The Supreme Court usually deices a few cases each term that have an impact on bankruptcy law, and this year is no exception. One of the decisions, Midland Funding, LLC v. Johnson, concerns the issue of stale debts and when they can be incorporated into a Fair Debt Collection Practices Act, as an unfair attempt to collect a debt. The court came down on the side of collection agencies in this case.
The case began in 2014 when an Alabama woman filed for Chapter 13 bankruptcy in her local federal court under the U.S. Bankruptcy Code. As in all bankruptcy cases, all of her debtors were notified of the bankruptcy declaration and were encouraged to file any claims that they had on her estate. One of the woman’s creditors had a stale debt, but decided to file a claim anyway, hoping to receive something on her repayment plan, which would be a part of her Chapter 13 bankruptcy.
Statutes of Limitations in General
Stale debt refers to debt that has expired past the state’s statute of limitations. Each state has its own statutes of limitation on a collection of debt. In this case, Alabama had a limitation of six years, but a company purchased the debt from the original claim holder and attempted to collect on it, despite knowing it had expired. The trustee in this case recognized the debt was time barred, and their claim was dismissed as untimely filed.
In most cases, that would have been the end of the story, but not here. The woman’s legal team was upset that a company would file a claim to collect a debt in a bankruptcy action, knowing it was time-barred. As a result, they decided to file a counterclaim against the company, asserting it had violated provisions under the Fair Debt Collection Practices Act (FDCPA).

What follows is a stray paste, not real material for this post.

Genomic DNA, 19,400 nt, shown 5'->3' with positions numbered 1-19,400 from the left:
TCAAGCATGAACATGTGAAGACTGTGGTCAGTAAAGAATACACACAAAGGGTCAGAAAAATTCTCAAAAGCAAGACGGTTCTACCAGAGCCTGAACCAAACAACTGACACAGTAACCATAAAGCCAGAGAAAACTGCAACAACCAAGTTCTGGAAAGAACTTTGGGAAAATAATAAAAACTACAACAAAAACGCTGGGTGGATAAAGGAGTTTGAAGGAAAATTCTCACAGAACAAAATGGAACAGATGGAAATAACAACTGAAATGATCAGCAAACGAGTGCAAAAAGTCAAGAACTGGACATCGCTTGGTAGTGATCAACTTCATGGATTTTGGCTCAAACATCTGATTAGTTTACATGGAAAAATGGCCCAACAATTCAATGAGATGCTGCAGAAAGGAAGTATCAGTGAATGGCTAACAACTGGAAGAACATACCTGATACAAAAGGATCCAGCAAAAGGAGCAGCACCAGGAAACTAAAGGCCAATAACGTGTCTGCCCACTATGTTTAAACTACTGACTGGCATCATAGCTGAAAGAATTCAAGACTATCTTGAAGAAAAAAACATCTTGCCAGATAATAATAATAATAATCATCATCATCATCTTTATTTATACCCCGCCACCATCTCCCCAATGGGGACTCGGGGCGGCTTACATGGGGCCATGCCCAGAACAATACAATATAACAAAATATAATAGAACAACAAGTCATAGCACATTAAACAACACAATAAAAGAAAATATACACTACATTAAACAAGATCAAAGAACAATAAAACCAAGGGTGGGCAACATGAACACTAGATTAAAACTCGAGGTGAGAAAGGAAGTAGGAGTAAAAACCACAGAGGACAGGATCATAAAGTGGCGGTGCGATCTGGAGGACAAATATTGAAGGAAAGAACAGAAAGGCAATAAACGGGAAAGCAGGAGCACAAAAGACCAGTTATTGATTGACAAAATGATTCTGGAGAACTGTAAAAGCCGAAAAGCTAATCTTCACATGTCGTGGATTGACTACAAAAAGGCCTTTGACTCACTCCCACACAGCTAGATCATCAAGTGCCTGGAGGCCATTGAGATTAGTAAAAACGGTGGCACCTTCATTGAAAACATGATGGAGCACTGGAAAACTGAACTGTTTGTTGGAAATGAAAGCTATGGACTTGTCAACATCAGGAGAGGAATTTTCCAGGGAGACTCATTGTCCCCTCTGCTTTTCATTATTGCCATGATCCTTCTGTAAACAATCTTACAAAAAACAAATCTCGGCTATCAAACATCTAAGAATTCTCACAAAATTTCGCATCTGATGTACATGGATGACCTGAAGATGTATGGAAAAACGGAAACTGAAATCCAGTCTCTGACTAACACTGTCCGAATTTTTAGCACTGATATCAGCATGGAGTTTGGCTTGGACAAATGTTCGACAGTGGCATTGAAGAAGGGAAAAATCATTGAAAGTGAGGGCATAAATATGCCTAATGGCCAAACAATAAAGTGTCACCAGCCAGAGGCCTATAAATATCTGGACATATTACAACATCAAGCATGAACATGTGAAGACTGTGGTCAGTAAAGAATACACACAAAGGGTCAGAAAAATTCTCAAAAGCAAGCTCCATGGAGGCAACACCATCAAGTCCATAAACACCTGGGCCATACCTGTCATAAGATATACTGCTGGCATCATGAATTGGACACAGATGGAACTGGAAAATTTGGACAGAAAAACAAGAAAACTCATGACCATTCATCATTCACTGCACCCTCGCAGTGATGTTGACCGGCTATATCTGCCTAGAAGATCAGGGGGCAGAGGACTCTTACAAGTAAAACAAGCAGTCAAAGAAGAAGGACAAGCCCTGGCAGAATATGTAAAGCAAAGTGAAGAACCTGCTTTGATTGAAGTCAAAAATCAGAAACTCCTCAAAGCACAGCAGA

FDCPA and Debt
The FDCPA was passed by Congress as a way to curb what had become aggressive and problematic debt collection efforts. The question in this case, then, was whether the company trying to collect a stale debt violated the FDCPA. It came down to whether it was unfair of them to make a claim on a debt that had been time barred, and when they knew it was time barred. The Supreme Court ruled that it is not unfair to do so, and their ruling was not a close call by way of justices voting.
The court recognized that trying to collect a stale debt can be fruitless, but it is not unfair for a company to do so. If it were, the FDCPA or the Bankruptcy Code would have come out and banned the practice outright. As it stands, a stale debt is still a claim, even if it is unenforceable and time barred. As a result, companies will continue to buy up old debt, and try to enforce it at any juncture possible.
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